05 Dec Small Business Saturday
If you’re a small business owner, employee or fan, a certain event that takes place on Saturday after Thanksgiving surely didn’t escape your attention. That’s right, I’m talking about the Small Business Saturday.
In case you’ve been living under a rock, let me briefly introduce this excellent event. The shopping holiday was first introduced by American Express in 2009 (the official launch was in 2010) as a marketing campaign that consisted in an effort to help small companies that were still suffering the consequences of the Great Recession. And it actually turned out to be a great idea; on its third year in 2012, consumers spent an estimated $5.5 billion at small retailers on Small Business Saturday. That amount nearly tripled in 2015 to $16.2 billion. AmEx, together with Federal, State and local governments, help organize the events on local levels, as well as promote all kinds of businesses on various channels. As you can see, it’s a huge event of utmost relevance for small businesses all across the US.
What started as an AmEx marketing campaign (a really good one, if I may say so) turned into an enormous event that takes the media and social channels by storm. Originally, AmEx offered a credit of $25 to anyone who shopped in a small business on SBS. That amount decreased until it ceased completely – nowadays, it’s the small merchants who are being rewarded for participation by getting marketing and promotional support before the big day.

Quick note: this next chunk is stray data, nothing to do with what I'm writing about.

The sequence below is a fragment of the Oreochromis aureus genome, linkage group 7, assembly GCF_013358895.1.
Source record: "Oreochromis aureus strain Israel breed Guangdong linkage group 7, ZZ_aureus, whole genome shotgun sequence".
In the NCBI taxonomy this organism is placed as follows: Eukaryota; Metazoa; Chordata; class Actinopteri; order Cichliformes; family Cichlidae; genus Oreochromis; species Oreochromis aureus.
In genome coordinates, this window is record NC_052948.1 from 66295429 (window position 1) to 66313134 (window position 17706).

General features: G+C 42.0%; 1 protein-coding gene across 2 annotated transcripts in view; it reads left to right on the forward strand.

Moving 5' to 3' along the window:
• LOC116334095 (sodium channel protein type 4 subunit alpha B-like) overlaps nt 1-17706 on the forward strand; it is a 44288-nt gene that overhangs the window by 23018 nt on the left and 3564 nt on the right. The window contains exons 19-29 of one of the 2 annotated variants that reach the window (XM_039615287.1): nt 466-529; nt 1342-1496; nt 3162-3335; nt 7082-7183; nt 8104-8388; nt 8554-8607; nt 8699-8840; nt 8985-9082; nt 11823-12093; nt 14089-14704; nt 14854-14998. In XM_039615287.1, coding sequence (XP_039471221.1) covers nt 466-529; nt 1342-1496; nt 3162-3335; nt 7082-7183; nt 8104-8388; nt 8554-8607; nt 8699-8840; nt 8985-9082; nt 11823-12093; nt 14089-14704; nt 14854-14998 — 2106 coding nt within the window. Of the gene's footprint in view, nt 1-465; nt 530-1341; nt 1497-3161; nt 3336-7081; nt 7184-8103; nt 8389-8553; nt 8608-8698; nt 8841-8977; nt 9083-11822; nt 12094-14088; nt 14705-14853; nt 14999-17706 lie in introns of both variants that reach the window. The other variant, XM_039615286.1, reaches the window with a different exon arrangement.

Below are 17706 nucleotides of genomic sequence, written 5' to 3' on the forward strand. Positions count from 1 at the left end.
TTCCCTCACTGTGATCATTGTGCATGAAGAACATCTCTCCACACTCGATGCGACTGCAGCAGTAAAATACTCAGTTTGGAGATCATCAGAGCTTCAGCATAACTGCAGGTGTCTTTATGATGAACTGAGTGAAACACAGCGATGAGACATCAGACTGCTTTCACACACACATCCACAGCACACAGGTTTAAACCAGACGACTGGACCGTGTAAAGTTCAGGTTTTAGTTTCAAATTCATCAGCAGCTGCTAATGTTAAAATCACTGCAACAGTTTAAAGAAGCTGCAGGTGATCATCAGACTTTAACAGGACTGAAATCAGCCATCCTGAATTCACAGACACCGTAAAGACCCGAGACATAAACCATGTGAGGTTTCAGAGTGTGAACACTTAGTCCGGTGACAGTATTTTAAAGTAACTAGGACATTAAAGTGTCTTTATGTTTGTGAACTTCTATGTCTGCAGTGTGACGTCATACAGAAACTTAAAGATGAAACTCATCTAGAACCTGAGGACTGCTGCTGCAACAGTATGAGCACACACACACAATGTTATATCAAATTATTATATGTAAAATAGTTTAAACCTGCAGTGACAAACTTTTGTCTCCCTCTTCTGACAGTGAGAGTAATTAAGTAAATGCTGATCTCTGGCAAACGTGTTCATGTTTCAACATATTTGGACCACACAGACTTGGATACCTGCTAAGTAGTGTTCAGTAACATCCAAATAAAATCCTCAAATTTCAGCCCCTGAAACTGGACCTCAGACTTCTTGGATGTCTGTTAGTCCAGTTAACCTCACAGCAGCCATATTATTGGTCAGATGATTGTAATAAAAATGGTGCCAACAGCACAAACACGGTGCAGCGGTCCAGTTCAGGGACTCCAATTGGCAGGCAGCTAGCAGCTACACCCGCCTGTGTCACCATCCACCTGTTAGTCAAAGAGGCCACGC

There are several reasons why I’m a big fan of this event. And although I accept and respect the criticisms, I still think that whatever the original motivation was (and truth be told, it really was a marketing move of a huge corporation), the effects took off incredibly and the event is living its own life now.
Reasons why I’m a fan:
- People are learning to shop locally
- The event gained support from politicians across the spectrum (the current President of the United States included)
- Small businesses get their place in the sun in the busiest shopping season of the year
- It’s a huge PR and marketing lesson for small business owners and entrepreneurs
But as I already suggested, it’s not exclusively praise that you can find on the topic of SBS. Some say it could be perceived as offensive and demeaning for small vendors, like some sort of charity organized by the big players to show off their influence, while helping struggling small companies catch up. But every sane business owner will know that even a 300% turnaround in one day will not save a company’s life.
I like to view SBS as a balancing weight to Black Friday and Cyber Monday that both get overruled by major brands with hundred-thousand-dollar marketing budget, rather than an “offensive charity”, as some choose to call it. Like I said, everyone’s entitled to their opinion, but I think that the numbers speak louder than words:
As cnbc.com reports, this year has been an extremely successful one: “An estimated 112 million shoppers showed their support for Main Street on the seventh annual Small Business Saturday on Nov. 26, setting a new record for the retail event… Also adding to the momentum of the day, an impressive 72 percent of U.S. consumers now know about Small Business Saturday.”
You can read more about the history and philosophy of Small Business Saturday on the American Express official website.
How did SBS affect your business this year?
Learn how a Small business Saturday puts a great positive impact on your local business. To know more, contact American Business Center.